Dr Roderick Bailey, Research Associate
I am a professional historian and writer who specialises in the study of SOE, irregular warfare, espionage and resistance. My PhD and first book, The Wildest Province, examined SOE’s work in the Axis-occupied Balkans, and in 2012 I was appointed by the Prime Minister to write the official history of SOE’s war on Mussolini’s Italy. A graduate of Edinburgh and Cambridge Universities and former fellow of St Antony’s College, Oxford, I have also served with the British Army in Afghanistan and worked extensively in developing countries as an official election monitor. I have been an adviser to IWM since 2003.
Sara Bevan, Curator, Art section, Department of Collections
Sara Bevan has worked at IWM since 2004. In 2013 she curated Catalyst: Contemporary Art and War at IWM North in Manchester, a critically acclaimed exhibition of the museum’s contemporary art collection from the Gulf War onwards. Other projects include the launch of the IWM Contemporary programme with Omer Fast’s film 5000 Feet is the Best in 2013, a major exhibition of works by Ori Gersht at IWM London in 2012, and Loss at the Golden Thread Gallery in Belfast in the same year. More recently she has worked with Jane and Louise Wilson on a new project to mark the Centenary of the First World War and with Imogen Stidworthy on a sound installation reflecting on Post-Traumatic Stress Disorder. Sara is the recipient of an Art Fund New Collecting Award to research and collect work on the theme of ‘war and the digital’. Her book, Art from Contemporary Conflict, was published by IWM in March 2015.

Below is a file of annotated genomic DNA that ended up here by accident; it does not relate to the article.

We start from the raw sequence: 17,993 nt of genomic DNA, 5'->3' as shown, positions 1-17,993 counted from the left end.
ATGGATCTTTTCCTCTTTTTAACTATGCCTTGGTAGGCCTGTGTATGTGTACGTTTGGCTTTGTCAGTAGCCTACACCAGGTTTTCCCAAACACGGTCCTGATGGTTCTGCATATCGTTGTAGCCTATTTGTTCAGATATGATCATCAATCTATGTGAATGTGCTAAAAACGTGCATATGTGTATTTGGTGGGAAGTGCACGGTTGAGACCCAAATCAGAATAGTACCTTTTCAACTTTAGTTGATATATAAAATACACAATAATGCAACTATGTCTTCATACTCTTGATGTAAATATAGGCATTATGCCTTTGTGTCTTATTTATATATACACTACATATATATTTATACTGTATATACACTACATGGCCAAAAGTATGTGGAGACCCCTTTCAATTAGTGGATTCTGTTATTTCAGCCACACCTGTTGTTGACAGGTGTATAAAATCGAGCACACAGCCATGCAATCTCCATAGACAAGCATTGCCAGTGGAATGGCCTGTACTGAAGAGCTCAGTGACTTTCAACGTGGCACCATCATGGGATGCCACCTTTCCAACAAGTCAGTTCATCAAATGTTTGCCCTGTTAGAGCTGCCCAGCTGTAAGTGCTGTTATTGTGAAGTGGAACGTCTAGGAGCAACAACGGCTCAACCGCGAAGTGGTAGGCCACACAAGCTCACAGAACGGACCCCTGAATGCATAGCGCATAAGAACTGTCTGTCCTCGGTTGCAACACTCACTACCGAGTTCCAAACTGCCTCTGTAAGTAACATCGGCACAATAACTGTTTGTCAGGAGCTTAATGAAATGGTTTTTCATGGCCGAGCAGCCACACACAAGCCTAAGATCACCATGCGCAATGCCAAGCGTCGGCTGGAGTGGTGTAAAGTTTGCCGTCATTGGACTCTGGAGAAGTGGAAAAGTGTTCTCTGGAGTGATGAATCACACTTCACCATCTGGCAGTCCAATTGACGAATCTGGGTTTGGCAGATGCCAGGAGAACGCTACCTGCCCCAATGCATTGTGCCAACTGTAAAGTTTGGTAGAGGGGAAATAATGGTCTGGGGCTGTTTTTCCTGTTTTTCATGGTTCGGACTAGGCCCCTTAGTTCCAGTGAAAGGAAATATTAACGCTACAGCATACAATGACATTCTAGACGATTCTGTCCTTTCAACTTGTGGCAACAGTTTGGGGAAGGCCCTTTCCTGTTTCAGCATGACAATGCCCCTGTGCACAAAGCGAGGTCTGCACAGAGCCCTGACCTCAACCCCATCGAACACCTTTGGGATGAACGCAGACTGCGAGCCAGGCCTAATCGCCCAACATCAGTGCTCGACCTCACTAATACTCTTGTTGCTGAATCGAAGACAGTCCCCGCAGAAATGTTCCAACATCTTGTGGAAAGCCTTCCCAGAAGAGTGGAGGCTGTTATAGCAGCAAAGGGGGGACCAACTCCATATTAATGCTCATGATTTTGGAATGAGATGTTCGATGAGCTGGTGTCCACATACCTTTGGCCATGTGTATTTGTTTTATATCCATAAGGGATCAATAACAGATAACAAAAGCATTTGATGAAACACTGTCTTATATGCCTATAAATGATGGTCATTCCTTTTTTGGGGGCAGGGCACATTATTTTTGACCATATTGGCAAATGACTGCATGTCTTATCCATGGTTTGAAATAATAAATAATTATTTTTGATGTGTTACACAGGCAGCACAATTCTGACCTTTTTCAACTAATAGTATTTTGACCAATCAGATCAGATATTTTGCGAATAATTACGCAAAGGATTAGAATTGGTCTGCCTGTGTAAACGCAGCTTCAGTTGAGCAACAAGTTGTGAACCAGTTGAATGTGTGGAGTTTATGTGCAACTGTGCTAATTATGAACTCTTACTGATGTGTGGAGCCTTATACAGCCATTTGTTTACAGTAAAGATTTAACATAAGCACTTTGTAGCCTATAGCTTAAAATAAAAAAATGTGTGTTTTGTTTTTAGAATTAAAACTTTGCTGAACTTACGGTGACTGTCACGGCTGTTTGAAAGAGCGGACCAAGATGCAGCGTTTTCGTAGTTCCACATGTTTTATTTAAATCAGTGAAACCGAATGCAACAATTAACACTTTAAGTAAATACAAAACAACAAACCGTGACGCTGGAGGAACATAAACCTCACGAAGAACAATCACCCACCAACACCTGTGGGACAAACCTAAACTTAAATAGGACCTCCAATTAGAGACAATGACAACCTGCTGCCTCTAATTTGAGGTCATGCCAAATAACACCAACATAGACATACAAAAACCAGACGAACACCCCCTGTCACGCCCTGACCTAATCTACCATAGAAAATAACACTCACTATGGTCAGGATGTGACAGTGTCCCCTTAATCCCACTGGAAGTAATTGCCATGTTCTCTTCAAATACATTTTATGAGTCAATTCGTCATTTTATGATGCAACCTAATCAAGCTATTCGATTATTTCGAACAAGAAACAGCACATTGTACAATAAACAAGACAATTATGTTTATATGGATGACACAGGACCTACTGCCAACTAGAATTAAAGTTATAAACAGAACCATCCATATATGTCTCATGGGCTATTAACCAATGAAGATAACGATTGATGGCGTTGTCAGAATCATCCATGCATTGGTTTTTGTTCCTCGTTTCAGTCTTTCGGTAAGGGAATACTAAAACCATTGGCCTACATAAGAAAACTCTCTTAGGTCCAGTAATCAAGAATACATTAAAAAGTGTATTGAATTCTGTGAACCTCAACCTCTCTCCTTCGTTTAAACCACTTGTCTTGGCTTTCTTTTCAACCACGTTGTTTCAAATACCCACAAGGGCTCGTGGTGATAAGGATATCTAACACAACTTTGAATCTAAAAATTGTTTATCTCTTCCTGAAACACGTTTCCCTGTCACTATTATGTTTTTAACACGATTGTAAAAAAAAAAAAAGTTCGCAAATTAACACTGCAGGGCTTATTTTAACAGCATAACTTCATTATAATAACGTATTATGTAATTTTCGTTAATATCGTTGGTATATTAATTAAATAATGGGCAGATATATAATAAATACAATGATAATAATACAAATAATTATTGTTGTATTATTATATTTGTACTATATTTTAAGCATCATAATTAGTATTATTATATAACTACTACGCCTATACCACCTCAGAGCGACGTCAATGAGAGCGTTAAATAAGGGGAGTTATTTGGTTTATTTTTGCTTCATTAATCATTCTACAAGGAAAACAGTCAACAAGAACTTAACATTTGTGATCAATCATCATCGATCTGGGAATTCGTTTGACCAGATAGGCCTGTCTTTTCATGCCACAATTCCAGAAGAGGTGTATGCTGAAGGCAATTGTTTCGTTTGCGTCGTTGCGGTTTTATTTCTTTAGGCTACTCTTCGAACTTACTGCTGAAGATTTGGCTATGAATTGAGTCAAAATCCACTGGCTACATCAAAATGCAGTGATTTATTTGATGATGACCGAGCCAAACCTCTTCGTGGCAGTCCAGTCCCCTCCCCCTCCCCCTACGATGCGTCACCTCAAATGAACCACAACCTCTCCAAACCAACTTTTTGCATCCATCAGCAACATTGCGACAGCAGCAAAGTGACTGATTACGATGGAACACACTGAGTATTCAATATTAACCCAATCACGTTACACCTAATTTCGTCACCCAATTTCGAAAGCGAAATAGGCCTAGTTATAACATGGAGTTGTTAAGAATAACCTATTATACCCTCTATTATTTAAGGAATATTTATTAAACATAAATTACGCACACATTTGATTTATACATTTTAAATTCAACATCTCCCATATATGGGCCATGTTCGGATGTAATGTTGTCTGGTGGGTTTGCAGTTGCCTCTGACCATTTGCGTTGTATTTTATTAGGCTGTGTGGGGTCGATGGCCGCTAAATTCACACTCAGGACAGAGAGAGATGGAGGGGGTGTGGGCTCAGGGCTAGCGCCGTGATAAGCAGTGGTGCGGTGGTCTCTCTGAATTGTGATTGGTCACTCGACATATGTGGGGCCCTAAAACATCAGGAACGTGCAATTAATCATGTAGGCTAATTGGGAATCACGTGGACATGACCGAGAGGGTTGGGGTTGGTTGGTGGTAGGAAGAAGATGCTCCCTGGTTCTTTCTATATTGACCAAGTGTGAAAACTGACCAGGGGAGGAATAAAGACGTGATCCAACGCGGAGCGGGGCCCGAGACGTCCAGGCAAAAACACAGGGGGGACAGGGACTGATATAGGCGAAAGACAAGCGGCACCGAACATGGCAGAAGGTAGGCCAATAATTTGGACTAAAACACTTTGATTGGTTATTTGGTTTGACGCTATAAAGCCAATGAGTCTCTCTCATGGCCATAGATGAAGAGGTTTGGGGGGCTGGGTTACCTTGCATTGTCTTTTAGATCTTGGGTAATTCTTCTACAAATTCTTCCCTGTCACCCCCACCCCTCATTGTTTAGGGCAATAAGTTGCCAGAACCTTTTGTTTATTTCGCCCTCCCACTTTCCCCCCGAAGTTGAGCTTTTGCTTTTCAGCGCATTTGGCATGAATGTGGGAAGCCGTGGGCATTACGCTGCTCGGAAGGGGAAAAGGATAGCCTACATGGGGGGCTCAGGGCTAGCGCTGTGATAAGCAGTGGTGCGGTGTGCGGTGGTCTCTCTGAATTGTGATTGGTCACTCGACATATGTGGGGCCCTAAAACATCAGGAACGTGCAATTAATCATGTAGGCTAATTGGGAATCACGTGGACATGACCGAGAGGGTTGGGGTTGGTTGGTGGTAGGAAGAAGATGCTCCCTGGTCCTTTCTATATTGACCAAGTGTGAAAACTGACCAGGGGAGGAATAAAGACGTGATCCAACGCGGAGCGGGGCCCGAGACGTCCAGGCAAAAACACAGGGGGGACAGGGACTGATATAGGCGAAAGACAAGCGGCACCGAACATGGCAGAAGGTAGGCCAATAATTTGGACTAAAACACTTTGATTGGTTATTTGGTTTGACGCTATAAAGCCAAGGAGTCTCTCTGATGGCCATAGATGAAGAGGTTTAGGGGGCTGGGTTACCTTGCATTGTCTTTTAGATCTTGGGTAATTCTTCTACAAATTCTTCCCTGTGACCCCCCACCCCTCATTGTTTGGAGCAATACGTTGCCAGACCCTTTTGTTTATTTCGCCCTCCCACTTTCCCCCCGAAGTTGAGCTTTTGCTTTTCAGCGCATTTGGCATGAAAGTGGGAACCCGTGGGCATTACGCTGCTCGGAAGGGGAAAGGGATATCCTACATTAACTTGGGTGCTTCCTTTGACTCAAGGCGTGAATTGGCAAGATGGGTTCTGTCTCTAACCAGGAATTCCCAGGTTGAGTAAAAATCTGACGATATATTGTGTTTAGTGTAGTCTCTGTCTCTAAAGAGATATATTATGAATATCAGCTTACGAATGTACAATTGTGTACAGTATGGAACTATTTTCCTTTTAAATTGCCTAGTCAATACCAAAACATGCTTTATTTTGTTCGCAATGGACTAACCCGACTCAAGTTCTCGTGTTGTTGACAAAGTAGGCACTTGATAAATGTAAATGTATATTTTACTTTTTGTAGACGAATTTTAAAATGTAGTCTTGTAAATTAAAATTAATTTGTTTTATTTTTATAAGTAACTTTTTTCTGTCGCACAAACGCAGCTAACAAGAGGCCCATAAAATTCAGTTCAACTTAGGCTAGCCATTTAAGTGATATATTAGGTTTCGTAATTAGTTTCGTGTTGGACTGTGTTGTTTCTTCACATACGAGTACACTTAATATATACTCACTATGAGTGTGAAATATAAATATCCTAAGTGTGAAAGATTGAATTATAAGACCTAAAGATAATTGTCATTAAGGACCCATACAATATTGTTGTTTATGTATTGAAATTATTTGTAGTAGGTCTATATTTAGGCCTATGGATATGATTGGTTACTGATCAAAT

Suzanne Bardgett, Head of Research
Suzanne Bardgett is Head of Research at Imperial War Museums. Prior to this job she led the team that created The Holocaust Exhibition (2000), which has now been seen by nearly 5 million visitors, and also project-directed the Crimes Against Humanity exhibition (2002) and the Srebrenica Memorial Room in Bosnia-Hercegovina. Suzanne is now leading a programme to reinvigorate research across IWM, which now has Independent Research Organisation status. From 2012 to 2013 she led the AHRC-supported project Whose Remembrance? which looked at how far the role of colonial troops in the two world wars is understood today among the groups for whom it is part of their heritage. She is Principal Investigator on a further AHRC project starting in March 2015 to investigate the academic value of the BBC Monitoring Service transcripts, a vast archive stored at Duxford Airfield.